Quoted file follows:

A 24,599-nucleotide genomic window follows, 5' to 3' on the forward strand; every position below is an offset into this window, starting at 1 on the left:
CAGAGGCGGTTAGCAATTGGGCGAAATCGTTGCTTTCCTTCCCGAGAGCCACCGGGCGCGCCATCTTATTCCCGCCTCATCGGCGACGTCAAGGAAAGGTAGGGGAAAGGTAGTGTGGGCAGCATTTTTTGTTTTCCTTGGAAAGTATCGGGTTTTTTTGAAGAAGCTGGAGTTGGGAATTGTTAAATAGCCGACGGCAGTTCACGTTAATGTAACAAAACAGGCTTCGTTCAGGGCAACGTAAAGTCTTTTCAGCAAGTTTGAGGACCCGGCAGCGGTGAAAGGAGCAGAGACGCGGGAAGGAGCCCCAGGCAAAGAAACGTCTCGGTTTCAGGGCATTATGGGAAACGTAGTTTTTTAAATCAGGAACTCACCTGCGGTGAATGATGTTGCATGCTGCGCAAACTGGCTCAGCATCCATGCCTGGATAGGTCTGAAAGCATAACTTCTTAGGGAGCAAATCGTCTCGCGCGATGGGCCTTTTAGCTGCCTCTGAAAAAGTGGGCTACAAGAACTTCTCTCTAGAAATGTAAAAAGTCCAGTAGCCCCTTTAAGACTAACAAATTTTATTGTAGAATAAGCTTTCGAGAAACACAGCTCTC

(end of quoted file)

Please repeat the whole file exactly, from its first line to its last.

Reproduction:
A 24,599-nucleotide genomic window follows, 5' to 3' on the forward strand; every position below is an offset into this window, starting at 1 on the left:
CAGAGGCGGTTAGCAATTGGGCGAAATCGTTGCTTTCCTTCCCGAGAGCCACCGGGCGCGCCATCTTATTCCCGCCTCATCGGCGACGTCAAGGAAAGGTAGGGGAAAGGTAGTGTGGGCAGCATTTTTTGTTTTCCTTGGAAAGTATCGGGTTTTTTTGAAGAAGCTGGAGTTGGGAATTGTTAAATAGCCGACGGCAGTTCACGTTAATGTAACAAAACAGGCTTCGTTCAGGGCAACGTAAAGTCTTTTCAGCAAGTTTGAGGACCCGGCAGCGGTGAAAGGAGCAGAGACGCGGGAAGGAGCCCCAGGCAAAGAAACGTCTCGGTTTCAGGGCATTATGGGAAACGTAGTTTTTTAAATCAGGAACTCACCTGCGGTGAATGATGTTGCATGCTGCGCAAACTGGCTCAGCATCCATGCCTGGATAGGTCTGAAAGCATAACTTCTTAGGGAGCAAATCGTCTCGCGCGATGGGCCTTTTAGCTGCCTCTGAAAAAGTGGGCTACAAGAACTTCTCTCTAGAAATGTAAAAAGTCCAGTAGCCCCTTTAAGACTAACAAATTTTATTGTAGAATAAGCTTTCGAGAAACACAGCTCTC